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Mass. Court Says It’s All Right To Force Taxpayers To Foot The Bill For Church Renovations

Americans United in July filed a lawsuit in a Massachusetts court challenging three awards of taxpayer money to houses of worship to pay for renovations and upkeep.

These awards were made under the state Community Preservation Act (CPA). The idea behind the CPA is to ensure that historic properties are maintained. That is certainly a laudable goal, but in this case, we believe the state has gone too far.

Taxing Case: Pending Supreme Court Controversy Could Lead To More Public Support For Religion

Editor’s Note: This is the first of a two-part blog post by Carmen Green, a Madison Fellow in AU’s Legal Department. Read the second part here.

Back in January, the U.S. Supreme Court agreed to hear a case that has the potential to change church-state law dramatically – and not for the better.

Fireworks For The Fourth: No, The United States Was Not Founded To Be A ‘Christian Nation’

Note: Today’s blog post originally ran last year to mark Independence Day. For more information about the “Christian nation” myth, see this Americans United brochure.

Today is Independence Day, and many of us will be meeting up with family for cook-outs, picnics, reunions and other events.

Happy Birthday, John Leland!: Remembering An Overlooked Hero Of Church-State Separation

Tomorrow is the birthday of an unsung hero of church-state separation: the Rev. John Leland.

Leland, born in Grafton, Mass., on May 14, 1754, became a nomadic Baptist preacher after abandoning the Congregationalism of his early years. He eventually moved to Virginia in 1775, where he quickly became a prominent religious and political figure.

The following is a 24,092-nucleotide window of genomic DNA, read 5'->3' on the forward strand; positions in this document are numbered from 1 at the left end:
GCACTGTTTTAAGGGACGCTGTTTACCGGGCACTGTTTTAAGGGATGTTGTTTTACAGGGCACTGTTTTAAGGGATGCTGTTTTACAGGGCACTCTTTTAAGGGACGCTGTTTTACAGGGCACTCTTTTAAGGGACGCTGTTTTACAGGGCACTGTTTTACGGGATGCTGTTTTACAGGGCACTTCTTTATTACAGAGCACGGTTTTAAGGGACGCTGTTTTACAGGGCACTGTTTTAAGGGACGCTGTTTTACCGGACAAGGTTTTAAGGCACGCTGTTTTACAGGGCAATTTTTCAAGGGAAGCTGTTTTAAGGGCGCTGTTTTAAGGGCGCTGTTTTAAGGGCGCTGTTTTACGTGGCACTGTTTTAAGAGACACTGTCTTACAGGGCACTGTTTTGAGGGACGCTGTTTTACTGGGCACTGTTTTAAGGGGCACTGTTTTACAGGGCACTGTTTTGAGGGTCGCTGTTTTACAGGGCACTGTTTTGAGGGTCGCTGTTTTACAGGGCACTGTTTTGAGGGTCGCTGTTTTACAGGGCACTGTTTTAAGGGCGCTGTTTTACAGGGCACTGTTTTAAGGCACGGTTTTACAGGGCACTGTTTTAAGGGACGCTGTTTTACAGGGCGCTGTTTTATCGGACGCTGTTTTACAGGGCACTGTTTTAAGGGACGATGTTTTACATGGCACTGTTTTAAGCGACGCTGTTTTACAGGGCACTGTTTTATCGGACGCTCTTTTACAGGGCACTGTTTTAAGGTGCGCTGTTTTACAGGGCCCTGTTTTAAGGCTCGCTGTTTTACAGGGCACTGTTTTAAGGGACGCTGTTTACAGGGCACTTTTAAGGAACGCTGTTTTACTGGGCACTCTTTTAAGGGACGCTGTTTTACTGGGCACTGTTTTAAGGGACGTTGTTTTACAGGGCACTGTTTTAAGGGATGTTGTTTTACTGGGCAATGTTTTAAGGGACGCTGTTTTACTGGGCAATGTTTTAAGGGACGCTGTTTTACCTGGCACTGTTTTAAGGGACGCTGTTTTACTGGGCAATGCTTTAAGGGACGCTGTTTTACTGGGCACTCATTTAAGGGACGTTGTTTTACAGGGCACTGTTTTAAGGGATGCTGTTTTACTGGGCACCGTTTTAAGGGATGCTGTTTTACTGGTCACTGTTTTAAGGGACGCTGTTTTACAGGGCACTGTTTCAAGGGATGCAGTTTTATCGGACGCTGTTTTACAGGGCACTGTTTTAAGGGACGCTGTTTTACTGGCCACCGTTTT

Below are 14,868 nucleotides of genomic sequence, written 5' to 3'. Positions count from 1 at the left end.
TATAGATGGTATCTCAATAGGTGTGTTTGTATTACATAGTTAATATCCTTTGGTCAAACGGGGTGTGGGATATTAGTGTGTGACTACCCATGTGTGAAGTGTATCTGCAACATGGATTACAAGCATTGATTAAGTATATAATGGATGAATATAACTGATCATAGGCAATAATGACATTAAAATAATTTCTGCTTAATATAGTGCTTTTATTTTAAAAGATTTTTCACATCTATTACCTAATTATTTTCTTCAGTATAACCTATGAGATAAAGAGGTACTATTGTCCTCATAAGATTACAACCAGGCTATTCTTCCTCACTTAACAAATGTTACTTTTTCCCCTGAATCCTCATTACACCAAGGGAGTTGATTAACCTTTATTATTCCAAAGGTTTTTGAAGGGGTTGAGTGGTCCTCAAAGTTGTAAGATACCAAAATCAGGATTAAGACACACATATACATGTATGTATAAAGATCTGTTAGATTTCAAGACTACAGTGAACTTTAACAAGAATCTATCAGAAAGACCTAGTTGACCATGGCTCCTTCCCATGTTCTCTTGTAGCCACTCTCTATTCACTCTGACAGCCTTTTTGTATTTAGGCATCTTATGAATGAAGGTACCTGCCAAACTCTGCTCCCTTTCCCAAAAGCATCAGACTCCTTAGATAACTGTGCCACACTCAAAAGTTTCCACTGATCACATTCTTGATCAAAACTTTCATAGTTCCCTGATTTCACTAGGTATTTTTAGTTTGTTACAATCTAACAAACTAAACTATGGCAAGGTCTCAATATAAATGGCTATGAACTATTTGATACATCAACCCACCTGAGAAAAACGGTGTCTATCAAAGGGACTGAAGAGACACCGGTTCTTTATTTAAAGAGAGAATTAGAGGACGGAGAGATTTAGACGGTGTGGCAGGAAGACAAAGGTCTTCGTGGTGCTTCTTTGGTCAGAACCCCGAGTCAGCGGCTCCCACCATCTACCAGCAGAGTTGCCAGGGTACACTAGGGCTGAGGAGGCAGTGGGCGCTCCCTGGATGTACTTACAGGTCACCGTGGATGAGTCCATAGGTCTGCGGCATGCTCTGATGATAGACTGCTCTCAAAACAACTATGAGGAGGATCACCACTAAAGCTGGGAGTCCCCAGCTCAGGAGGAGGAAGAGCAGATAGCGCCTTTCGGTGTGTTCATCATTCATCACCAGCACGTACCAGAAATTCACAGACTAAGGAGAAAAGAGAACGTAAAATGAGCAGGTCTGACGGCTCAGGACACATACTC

National Day Of Hypocrisy?: Americans Don’t Need To Be Told Whether Or When To Pray

You may not realize it, but this is a significant day in the United States. Yes, it is Cinco de Mayo, which means you can have your fill of margaritas and guacamole. But it’s also the National Day of Prayer (NDP) – and that means we’re all getting treated to a big bowl of church-state mixing.

Risky Business: Religious Right Attorney Tells Christian Pastors To Defy The IRS

Some far-right Christians have a hard time obeying the law. Among them is Religious Right attorney Matt Barber, who really dislikes the idea of church-state separation and particularly has a bone to pick with the Internal Revenue Code’s prohibition against pulpit politicking by houses of worship.

In a recent column, Barber spouted the tired, old line that “the words ‘separation of church and state’ are found nowhere in the U.S. Constitution….”

The Last Political Taboo?

Abraham Lincoln faced his share of sharp criticism from political opponents during his career, but among the most stinging accusations against him may have been an implication that the future president was “an open scoffer at Christianity” – in other words, an atheist.

“That I am not a member of any Christian church, is true; but I have never denied the truth of the Scriptures; and I have never spoken with intentional disrespect of religion in general, or any denomination of Christians in particular,” Lincoln wrote in July 1846, shortly before winning election to Congress.

Presidential Proclamations

The year was 1832, and a cholera epidemic was ravaging the United States.

Doctors of the day were powerless to stop the disease. As its depredations spread, some desperate members of Congress decided that only divine intervention could save the country. They proposed an official day of fasting, humiliation and prayer.

President Andrew Jackson was not impressed. Jackson announced that if Congress were to pass such a resolution, he would not sign it into law.

Save The Day: Celebrating Real Religious Freedom

Saturday is Religious Freedom Day. While it’s not one of our most well-known or popular holidays, Religious Freedom Day shouldn’t be overlooked. Our country is in the middle of a campaign, spearheaded by far-right religious groups and their political allies, to redefine religious freedom. We cannot allow this to happen.